In some people, it may also be important to supplement with certain amino acids, including glutamine and S-adenosyl-L-methionine (SAMe), in order to increase the chances for full protection from oxidative stress. Glutamine is an amino acid that is often deficient in people living with chronic hepatitis B or C, and may be especially low in people coinfected with HIV and one or both of these hepatitis viruses. Lack of glutamine can result in inadequate production of glutathione, even when other antioxidant supplements are being used. The reason is that glutamine is the factor that determines how much glutathione the body can produce if a sufficient amount of cysteine is available. So even in someone supplementing with N-acetyl-cysteine (NAC) to provide cysteine, the amino acid that is initially rate-limiting for the production of glutathione, it won’t be possible to produce glutathione without adequate glutamine.

SAMe is another amino acid which has long been used as a treatment for liver disease in Europe. Research there has shown that optimal supplementation with SAMe may actually be effective enough to delay the need for liver transplantation in some people with alcoholic cirrhosis. Other research has shown that SAMe may provide some protection against developing liver cancer. SAMe has also been shown to help normalize bile secretion by the liver, a process commonly affected by chronic liver diseases. Several studies have shown that SAMe may be an effective treatment for the chronic skin irritation and resulting itching (pruritus) that is a common symptom of hepatitis C and many other chronic liver diseases. Studies in people with hepatitis B and C and other chronic liver conditions have shown that SAMe helps reduce chronic skin irritation and itching, jaundice, and fatigue, while also lowering liver enzymes and bilirubin levels.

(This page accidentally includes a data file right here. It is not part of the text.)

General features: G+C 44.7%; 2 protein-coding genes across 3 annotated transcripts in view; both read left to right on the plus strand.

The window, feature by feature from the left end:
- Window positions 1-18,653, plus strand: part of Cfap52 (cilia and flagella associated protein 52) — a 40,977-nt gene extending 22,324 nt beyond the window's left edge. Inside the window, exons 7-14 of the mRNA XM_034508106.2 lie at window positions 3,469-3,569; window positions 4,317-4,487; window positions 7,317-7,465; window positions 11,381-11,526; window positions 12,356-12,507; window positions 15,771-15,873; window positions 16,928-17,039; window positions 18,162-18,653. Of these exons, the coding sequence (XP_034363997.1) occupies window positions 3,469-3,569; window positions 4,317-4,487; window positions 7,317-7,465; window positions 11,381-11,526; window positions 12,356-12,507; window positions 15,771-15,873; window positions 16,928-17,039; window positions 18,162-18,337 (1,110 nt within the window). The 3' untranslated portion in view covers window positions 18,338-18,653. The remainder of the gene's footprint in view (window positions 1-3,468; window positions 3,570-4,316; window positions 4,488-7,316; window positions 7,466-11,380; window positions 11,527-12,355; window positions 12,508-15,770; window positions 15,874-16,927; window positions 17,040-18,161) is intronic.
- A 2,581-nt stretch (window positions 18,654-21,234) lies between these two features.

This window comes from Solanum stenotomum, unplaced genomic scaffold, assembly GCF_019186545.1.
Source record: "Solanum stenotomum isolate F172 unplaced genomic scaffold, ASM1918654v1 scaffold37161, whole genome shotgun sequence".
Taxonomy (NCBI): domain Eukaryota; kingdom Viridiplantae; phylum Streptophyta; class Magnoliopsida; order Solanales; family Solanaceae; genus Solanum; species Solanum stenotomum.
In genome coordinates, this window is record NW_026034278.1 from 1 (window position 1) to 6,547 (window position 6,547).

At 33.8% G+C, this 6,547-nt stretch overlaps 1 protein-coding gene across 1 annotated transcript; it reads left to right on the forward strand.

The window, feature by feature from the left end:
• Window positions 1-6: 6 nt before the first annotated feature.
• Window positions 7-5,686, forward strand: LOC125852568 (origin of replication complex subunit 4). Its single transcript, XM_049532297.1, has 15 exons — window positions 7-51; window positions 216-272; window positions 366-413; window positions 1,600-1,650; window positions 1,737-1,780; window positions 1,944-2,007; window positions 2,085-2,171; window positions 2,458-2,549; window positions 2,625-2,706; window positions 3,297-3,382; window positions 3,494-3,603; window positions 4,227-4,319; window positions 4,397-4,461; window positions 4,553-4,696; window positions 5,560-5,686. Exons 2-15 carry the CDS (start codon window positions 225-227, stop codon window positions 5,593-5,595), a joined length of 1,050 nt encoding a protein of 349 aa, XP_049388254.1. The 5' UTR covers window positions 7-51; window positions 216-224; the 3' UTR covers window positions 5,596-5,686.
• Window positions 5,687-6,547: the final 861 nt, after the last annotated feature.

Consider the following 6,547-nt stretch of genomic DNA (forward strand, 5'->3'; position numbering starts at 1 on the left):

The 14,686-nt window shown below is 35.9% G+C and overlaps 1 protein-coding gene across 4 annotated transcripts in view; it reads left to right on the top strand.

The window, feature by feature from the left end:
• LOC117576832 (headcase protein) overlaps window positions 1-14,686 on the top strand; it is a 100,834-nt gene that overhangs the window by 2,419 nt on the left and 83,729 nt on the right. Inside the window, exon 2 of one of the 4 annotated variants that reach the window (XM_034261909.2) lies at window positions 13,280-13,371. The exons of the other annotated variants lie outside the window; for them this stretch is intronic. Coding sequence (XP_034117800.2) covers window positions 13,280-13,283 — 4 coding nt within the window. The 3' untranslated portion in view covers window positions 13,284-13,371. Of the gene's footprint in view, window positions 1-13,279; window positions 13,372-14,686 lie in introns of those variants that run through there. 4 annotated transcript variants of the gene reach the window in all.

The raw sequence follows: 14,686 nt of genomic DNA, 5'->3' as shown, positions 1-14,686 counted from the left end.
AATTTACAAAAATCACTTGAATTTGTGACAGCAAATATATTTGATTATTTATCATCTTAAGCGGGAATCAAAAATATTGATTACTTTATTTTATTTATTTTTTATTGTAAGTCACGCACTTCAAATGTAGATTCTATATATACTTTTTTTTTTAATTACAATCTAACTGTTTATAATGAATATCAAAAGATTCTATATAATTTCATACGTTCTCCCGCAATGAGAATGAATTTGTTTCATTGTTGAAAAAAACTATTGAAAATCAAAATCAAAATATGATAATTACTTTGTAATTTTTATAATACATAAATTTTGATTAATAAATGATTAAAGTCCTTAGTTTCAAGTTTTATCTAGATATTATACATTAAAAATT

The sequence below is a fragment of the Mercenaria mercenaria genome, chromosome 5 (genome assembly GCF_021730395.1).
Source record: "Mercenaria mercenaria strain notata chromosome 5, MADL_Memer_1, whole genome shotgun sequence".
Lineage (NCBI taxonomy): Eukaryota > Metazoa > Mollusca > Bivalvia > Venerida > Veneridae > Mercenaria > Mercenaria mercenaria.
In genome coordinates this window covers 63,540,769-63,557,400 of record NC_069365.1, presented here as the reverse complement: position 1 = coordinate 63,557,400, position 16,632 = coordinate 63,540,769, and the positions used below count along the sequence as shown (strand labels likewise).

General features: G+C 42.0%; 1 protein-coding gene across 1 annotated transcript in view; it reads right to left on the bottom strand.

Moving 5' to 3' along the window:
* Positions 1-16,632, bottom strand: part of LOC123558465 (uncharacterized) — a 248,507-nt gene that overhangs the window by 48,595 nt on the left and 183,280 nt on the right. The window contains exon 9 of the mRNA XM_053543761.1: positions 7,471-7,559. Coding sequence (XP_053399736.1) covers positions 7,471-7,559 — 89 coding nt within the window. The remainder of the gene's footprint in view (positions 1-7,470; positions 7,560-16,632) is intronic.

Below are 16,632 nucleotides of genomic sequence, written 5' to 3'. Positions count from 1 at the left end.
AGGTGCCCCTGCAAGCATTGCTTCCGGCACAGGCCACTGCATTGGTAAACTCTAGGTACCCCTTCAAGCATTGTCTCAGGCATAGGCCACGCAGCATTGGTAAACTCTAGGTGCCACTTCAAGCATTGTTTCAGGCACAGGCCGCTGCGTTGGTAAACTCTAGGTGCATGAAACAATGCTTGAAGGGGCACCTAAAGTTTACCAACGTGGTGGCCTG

Lark has long been appalled that there is so much information out there on how to help support the liver with nutrient supplements and herbs and, yet, it is too often not taught to those who could greatly benefit from this knowledge. Lark has put together information on ways to help maintain health and prevent the worsening of liver disease, and has worked with many clients who have benefited from this type of comprehensive program. Her fundamental belief is that when you give the body what it needs to help protect the liver and boost liver cell repair, you can greatly help to prevent disease progression, especially when you use such alternative or complementary therapies along with the appropriate medical therapies. In addition, with an optimal combination of therapies it may be possible to greatly reduce the miserable symptoms like chronic fatigue and skin irritation and itching that too many people with liver disease experience.

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Lark Lands does over-the-phone individual health education consultations for those living with liver disease. The ultimate aim of doing the consults is to assist each person in creating and fine-tuning an individualized, integrated program based on each person’s particular needs, and ensure that each person has a full understanding of all the components of an aggressive, comprehensive, integrated approach to liver disease.

The intent of the consult is to help each person narrow down the flood of information that many people find online into a carefully designed program that is individualized specifically for them. Information will be provided on antioxidants, amino acids, fatty acids and other nutrients and herbs that can help support liver health, address current symptoms, and provide the base needed for long-term health.

Based on the case history and other information given to her either in advance or during the consult, Lark will discuss with each person the components that should be considered for a total approach, including the nutrients and other therapeutics that might be appropriate for that person, whether the goal is addressing current problems or simply creating a long-term health maintenance plan, along with recommendations for discussions with the person’s physician about any drug or medical care issues. NOTE: no medical recommendations can or will be made. Those are appropriately obtained only from your physician.

Please see the “Consults” link for more information on how to arrange a personal consultation